If you are required to complete a presentation online and feel that you need support in doing so as a direct result of your disability, please contact your Disability Officer to discuss possible reasonable adjustments.
You may also find it useful to refer to resources provided by the Learning Development Service.
More often students are being asked to deliver material for assessment in various formats, including presentations. Please consider the format of the presentation and who will be watching. Is it assessed, what are the guidelines and how can I use my strengths to complete the assessment?
During asynchronous presentations, a presentation file is completed/recorded and viewed later by the audience. The advantage of asynchronous presentations is that they allow everyone to access the presentation without a time constraint. A side benefit is that, because presenters may attempt a recording as many times as they want, students with a fear of speaking in public may find this presentation style easier. However, one key disadvantage is that questions regarding the presentation cannot be discussed during the presentation itself and must instead be addressed by email, discussion forum posts, and so on.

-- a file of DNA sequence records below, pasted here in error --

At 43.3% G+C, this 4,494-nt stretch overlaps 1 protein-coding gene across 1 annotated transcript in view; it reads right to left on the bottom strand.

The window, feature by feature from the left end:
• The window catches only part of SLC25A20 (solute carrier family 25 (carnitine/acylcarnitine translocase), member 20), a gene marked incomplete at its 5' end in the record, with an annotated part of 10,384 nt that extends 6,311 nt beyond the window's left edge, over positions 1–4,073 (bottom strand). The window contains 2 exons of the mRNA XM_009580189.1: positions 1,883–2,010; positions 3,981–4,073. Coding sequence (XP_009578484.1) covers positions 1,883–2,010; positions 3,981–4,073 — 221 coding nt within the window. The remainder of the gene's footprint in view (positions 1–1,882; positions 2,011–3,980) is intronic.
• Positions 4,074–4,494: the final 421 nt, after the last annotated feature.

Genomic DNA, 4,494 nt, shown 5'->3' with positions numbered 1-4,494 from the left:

Synchronous presentations occur when the presenter and audience interact in real-time. In a synchronous presentation, students, teachers, and presenters can talk and see each other. This approach a beneficial method because it offers students the opportunity to ask questions and receive an immediate response. Thus, it is as close to an in-person presentation as possible. [Reference: Purdue University]
Students who have been awarded DSA may have access to Presentpal, Mindview or Sonocent software all of which can help with the preparation and delivery of presentations.